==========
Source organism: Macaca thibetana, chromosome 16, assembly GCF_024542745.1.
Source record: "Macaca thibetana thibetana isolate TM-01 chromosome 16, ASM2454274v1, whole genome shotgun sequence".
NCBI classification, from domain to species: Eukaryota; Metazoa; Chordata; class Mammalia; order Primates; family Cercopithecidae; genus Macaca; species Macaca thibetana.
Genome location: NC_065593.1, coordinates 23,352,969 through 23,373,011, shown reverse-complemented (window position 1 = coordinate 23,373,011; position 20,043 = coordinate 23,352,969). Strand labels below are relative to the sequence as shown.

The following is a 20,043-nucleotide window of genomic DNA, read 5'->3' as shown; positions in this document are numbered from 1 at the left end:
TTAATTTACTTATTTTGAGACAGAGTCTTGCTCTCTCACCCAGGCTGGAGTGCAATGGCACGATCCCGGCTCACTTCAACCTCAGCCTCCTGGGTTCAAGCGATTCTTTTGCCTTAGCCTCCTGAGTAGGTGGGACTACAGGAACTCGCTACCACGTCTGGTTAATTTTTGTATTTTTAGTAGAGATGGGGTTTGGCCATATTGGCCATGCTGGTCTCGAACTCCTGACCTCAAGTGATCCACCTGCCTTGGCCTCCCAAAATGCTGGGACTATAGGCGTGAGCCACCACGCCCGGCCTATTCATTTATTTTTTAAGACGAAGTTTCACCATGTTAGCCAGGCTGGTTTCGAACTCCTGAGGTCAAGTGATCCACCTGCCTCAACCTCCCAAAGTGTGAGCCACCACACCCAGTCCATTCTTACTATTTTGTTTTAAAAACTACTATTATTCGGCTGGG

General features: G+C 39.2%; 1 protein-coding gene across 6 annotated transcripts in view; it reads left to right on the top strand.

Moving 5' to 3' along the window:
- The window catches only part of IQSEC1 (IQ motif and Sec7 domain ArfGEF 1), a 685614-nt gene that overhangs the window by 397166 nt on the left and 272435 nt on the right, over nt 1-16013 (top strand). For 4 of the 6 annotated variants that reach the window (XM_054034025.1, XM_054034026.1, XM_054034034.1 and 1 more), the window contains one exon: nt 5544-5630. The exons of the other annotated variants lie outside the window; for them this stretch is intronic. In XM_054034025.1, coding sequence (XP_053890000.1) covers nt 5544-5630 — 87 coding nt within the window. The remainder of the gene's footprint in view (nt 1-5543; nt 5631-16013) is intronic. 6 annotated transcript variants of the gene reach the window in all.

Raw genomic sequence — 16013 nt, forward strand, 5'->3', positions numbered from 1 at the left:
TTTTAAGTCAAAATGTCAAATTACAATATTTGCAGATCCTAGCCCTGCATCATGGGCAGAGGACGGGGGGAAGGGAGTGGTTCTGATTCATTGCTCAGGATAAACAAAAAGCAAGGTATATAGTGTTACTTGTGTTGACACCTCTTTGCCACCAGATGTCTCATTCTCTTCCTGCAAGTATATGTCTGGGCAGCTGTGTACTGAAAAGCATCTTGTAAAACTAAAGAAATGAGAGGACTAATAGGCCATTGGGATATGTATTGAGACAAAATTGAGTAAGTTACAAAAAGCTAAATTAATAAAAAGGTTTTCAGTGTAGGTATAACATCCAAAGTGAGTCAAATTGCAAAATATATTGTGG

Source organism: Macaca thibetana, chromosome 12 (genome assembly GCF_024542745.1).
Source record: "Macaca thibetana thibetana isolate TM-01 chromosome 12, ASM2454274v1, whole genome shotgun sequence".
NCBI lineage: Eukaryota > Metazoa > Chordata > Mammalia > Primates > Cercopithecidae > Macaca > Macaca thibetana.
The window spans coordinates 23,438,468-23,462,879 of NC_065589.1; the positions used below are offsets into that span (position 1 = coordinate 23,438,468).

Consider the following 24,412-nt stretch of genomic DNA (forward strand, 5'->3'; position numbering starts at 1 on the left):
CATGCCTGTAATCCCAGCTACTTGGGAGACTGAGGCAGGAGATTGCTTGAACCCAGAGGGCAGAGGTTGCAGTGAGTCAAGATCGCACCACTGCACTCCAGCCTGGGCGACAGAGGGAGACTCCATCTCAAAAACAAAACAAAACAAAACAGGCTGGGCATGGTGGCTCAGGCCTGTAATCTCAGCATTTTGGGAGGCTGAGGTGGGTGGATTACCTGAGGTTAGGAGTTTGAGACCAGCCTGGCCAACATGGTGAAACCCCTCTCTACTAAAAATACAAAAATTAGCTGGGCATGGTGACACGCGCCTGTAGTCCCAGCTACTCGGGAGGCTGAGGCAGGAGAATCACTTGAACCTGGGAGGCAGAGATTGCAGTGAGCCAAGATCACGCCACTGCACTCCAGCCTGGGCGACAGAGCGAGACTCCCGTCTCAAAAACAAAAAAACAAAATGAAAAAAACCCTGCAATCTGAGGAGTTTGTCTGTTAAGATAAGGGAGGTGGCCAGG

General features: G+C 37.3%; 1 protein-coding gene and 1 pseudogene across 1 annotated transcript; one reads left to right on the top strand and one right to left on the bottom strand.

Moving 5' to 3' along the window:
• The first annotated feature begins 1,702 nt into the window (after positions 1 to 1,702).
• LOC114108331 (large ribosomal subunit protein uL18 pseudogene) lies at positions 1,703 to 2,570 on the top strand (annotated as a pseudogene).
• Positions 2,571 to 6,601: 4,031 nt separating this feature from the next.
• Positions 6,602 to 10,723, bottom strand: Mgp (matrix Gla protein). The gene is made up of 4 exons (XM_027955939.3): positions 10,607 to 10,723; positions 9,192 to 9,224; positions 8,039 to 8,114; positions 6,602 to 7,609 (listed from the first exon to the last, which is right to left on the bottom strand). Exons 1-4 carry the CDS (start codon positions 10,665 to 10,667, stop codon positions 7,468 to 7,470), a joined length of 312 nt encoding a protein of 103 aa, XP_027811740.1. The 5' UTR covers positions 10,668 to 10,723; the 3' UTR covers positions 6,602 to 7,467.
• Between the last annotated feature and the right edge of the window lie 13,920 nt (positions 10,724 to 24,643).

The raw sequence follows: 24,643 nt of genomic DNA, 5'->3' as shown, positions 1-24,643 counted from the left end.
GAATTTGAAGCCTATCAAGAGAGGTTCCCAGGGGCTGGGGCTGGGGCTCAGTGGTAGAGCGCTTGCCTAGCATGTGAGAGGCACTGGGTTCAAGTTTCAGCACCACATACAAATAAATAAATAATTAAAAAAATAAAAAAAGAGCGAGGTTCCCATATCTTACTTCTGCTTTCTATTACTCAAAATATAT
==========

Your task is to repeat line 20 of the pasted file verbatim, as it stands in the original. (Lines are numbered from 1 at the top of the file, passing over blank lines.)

• The first annotated feature begins 1,702 nt into the window (after positions 1 to 1,702).